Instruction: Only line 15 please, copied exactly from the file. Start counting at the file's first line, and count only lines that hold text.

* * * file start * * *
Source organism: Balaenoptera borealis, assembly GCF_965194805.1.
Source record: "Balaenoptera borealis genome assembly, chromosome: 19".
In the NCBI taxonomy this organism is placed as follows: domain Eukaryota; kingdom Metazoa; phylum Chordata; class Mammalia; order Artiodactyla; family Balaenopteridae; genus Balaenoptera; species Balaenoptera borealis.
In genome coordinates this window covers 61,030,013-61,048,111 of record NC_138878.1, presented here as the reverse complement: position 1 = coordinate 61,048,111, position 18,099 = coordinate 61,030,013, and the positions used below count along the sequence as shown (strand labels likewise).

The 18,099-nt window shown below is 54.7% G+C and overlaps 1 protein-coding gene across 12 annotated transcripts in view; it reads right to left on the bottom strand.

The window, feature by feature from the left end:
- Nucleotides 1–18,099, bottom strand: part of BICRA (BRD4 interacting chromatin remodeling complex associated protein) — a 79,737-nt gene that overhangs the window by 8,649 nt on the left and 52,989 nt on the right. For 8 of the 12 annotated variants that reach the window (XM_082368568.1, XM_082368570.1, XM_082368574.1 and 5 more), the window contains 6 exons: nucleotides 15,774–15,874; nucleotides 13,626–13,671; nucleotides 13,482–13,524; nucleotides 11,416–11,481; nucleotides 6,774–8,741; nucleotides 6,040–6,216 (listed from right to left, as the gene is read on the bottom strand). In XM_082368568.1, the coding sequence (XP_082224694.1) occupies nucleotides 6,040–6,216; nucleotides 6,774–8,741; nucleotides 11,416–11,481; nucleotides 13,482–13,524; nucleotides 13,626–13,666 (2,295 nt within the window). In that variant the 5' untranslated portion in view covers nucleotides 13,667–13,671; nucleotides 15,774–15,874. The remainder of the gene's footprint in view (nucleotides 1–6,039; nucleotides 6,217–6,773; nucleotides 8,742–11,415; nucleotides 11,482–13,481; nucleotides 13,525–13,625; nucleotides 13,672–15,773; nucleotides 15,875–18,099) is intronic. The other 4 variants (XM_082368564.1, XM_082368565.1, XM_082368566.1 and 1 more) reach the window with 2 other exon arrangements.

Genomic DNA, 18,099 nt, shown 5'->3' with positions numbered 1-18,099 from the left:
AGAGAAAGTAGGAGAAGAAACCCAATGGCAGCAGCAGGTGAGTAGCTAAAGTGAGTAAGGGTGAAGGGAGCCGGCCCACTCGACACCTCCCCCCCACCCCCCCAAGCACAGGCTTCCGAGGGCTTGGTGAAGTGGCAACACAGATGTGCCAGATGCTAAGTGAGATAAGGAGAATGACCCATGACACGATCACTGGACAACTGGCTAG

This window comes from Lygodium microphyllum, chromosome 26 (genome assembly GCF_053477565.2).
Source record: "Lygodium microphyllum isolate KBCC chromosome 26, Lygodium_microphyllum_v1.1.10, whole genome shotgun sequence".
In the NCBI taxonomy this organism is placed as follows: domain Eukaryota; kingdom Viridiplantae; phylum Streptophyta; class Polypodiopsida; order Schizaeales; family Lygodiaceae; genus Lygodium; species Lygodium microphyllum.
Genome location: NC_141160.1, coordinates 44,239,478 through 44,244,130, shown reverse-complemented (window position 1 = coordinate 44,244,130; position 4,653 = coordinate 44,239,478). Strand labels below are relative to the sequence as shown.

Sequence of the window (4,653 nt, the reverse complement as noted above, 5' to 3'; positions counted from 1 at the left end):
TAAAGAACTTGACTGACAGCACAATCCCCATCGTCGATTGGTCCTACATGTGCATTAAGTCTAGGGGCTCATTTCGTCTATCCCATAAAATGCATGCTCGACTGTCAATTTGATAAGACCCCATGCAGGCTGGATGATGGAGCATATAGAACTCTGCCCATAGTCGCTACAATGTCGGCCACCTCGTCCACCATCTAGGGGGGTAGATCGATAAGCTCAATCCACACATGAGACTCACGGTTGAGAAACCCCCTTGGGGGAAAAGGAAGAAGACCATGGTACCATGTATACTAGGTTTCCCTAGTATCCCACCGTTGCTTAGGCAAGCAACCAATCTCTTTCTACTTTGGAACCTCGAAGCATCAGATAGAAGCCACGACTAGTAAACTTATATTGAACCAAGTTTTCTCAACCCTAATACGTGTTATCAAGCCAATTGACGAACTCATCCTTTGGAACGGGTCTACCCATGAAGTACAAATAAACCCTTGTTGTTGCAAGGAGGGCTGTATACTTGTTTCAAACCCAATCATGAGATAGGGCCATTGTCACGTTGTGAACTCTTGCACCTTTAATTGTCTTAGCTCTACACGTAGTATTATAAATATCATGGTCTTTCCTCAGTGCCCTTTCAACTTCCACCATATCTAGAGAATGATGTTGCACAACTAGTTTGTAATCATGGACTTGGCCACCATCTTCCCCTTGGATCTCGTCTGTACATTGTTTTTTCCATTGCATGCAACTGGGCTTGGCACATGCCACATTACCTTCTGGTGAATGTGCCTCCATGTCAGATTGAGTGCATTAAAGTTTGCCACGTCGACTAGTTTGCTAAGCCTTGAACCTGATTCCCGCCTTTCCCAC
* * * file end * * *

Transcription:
TAAAGAACTTGACTGACAGCACAATCCCCATCGTCGATTGGTCCTACATGTGCATTAAGTCTAGGGGCTCATTTCGTCTATCCCATAAAATGCATGCTCGACTGTCAATTTGATAAGACCCCATGCAGGCTGGATGATGGAGCATATAGAACTCTGCCCATAGTCGCTACAATGTCGGCCACCTCGTCCACCATCTAGGGGGGTAGATCGATAAGCTCAATCCACACATGAGACTCACGGTTGAGAAACCCCCTTGGGGGAAAAGGAAGAAGACCATGGTACCATGTATACTAGGTTTCCCTAGTATCCCACCGTTGCTTAGGCAAGCAACCAATCTCTTTCTACTTTGGAACCTCGAAGCATCAGATAGAAGCCACGACTAGTAAACTTATATTGAACCAAGTTTTCTCAACCCTAATACGTGTTATCAAGCCAATTGACGAACTCATCCTTTGGAACGGGTCTACCCATGAAGTACAAATAAACCCTTGTTGTTGCAAGGAGGGCTGTATACTTGTTTCAAACCCAATCATGAGATAGGGCCATTGTCACGTTGTGAACTCTTGCACCTTTAATTGTCTTAGCTCTACACGTAGTATTATAAATATCATGGTCTTTCCTCAGTGCCCTTTCAACTTCCACCATATCTAGAGAATGATGTTGCACAACTAGTTTGTAATCATGGACTTGGCCACCATCTTCCCCTTGGATCTCGTCTGTACATTGTTTTTTCCATTGCATGCAACTGGGCTTGGCACATGCCACATTACCTTCTGGTGAATGTGCCTCCATGTCAGATTGAGTGCATTAAAGTTTGCCACGTCGACTAGTTTGCTAAGCCTTGAACCTGATTCCCGCCTTTCCCAC